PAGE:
South Africa’s fourth wave of Covid-19 can’t be stopped
Health Minister, Dr Joe Phaahla, says the festive season coupled with the movement of people is expected to trigger the “inevitable” fourth wave of Covid-19 infections.
“This makes it more urgent that more and more people come forward to be vaccinated because we want everybody in our country to be protected from this inevitable fourth wave.
“If we all vaccinate, we can have a safe and enjoyable festive season. We call on all South Africans to head the Vooma [Vaccination Weekend] call and come forward and be vaccinated,” he said.
At least 23 million people in South Africa have received at least one jab with at least 70,000 doing so on Election Day; constituting just under 40% of the country’s adult population.
The Western Cape, Free State, Eastern Cape and Limpopo are close to reaching at least 50% vaccination of their populations.
Some 13 million people are now fully vaccinated.
The Minister said the vaccination rollout plan remains resilient with the department having enough capacity to vaccinate all eligible residents of the country against the virus.
“We can do this by the end of December. Our teams in the provinces are taking vaccines to the people over and above the fixed vaccination sites.
“As we start to use more and more of the one dose Johnson and Johnson vaccine, we will be able to cover more full vaccinations in the next few days and weeks,” he said.
Some 63% of the more Covid-19 vulnerable 60+ age group has been vaccinated; about 57% of those over the age of 50 have been vaccinated.
At least 250,000 children aged between 12 and 17 have now taken the vaccine.
The Minister said the country’s younger population between the ages of 18 and 34 were not taking up vaccination as well as hoped.
“The uptake…is worrisome [and] moving very slowly at the current moment with just under 25%. It is clear that in this population of young adults, fake news on social media is making a huge impact driving away [or] keeping away many of our young adults from vaccination.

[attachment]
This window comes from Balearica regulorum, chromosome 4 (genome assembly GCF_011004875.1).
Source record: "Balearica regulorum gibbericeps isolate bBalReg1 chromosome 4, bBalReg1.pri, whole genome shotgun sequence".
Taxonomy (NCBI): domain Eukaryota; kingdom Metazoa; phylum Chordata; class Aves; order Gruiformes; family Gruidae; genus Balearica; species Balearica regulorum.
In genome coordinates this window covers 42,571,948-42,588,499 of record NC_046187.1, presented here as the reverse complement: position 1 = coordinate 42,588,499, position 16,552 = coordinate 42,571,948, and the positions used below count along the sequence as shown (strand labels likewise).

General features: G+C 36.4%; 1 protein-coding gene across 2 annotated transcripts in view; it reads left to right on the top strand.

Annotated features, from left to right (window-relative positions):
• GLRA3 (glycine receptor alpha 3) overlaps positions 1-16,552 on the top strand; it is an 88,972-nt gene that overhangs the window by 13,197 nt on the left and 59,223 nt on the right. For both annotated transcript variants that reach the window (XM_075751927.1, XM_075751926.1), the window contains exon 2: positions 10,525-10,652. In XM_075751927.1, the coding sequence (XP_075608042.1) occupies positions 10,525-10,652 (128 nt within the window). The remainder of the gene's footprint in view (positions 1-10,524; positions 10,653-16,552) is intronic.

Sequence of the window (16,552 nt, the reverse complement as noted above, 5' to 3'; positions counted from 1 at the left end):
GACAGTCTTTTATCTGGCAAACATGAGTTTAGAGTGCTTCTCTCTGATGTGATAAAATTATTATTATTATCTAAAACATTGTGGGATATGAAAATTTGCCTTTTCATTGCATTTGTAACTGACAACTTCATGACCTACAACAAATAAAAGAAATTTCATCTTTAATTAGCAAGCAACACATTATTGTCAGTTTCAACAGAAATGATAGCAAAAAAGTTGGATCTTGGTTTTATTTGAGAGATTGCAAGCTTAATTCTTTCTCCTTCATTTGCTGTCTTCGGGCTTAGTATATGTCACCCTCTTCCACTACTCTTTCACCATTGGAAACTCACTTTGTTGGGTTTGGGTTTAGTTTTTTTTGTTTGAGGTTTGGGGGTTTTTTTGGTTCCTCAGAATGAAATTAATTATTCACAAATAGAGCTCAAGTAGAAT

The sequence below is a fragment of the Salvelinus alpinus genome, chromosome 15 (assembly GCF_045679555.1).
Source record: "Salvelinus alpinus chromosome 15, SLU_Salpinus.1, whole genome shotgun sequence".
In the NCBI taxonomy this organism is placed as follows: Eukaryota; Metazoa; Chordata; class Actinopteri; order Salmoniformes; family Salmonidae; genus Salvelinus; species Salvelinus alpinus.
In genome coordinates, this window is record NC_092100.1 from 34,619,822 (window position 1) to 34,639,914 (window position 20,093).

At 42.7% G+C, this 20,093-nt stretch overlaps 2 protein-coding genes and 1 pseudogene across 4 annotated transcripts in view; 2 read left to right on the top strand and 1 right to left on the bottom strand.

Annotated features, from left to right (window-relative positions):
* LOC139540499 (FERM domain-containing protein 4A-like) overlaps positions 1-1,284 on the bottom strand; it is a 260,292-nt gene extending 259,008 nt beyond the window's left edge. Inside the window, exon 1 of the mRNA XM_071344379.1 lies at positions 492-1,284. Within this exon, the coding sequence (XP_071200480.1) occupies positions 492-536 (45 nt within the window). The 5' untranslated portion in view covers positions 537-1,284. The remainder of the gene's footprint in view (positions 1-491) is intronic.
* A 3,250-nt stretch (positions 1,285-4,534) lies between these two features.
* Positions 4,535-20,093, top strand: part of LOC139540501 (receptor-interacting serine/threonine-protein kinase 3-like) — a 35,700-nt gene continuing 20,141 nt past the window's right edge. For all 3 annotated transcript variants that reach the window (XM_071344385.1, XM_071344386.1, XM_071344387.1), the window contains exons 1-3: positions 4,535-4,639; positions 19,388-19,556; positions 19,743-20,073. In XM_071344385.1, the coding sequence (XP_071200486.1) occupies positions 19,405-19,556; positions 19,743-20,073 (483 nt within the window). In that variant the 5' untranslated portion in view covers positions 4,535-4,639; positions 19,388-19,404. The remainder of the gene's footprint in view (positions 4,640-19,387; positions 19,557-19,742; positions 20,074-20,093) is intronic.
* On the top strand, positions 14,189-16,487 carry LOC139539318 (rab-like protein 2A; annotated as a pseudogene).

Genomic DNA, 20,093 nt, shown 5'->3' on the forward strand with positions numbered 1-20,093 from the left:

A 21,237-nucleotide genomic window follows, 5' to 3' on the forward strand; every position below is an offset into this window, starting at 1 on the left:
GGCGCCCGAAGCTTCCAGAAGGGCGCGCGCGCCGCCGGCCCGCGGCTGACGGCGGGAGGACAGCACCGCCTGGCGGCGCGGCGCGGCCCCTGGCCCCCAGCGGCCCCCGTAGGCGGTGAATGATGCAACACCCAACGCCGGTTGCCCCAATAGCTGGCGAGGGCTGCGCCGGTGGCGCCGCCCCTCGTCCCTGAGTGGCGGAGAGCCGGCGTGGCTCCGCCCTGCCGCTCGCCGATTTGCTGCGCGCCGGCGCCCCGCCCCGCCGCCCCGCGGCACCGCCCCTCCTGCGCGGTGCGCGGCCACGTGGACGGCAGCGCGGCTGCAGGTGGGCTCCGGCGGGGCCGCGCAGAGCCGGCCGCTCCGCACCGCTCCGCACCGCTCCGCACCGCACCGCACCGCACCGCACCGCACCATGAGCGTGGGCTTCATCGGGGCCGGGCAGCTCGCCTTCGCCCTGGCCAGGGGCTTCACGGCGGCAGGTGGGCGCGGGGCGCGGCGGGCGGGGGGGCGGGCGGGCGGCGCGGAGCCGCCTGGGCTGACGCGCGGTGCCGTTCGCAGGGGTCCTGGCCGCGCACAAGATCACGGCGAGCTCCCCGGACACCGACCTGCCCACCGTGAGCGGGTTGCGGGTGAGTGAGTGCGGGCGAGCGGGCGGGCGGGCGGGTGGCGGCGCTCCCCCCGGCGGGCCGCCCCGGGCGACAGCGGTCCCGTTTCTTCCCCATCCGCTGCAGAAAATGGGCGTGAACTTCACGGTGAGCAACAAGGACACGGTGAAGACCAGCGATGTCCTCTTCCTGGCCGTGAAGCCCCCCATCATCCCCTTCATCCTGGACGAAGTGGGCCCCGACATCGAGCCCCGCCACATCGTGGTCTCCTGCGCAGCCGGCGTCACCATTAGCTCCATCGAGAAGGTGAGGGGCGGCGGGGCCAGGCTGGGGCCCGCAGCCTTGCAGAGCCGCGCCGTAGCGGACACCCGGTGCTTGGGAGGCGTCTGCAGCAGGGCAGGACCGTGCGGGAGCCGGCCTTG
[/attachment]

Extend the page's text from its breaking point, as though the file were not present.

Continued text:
“We are hoping that as we get closer to the festive season – because they will be more at risk because of social and entertainment activities – that many more of our young adults will come forward,” he said.
Sisonke study booster shots programme
The Minister revealed that at least 83 000 health workers have registered to participate in the programme.
“Out of those, just over 9 000 have already received their booster doses. We are hoping that all the 500 000 health workers who received the Sisonke one will come forward to participate in the Sisonke Two study.
“The results of this study will give us a better indication of the role of booster doses…how much immunity was waning and if so, how much additional strengthening of immunity will happen after the…booster doses,” he said.
According to the Minister, more than three million vaccination certificates have been downloaded by vaccinated residents since the launch of the Vaccine Certificate system in October.
He added that the QR scanning technology — which allows users to create a code that verifies their inoculation status — is expected to be available from next week.
Minister Phaahla said although the certificates are now available in South Africa, not all countries would be accepting them as proof of inoculation.
“The reason is that countries have to come to an agreement on recognising each other’s certificates. So because this is still new and developing…even from our side we had not yet started negotiating with other countries because…the certificates still needed a lot of improvements.
“There are more security features which will be enhanced during the course of this month so as security features improve…we will be negotiating with countries and multi-lateral bodies,” he said.
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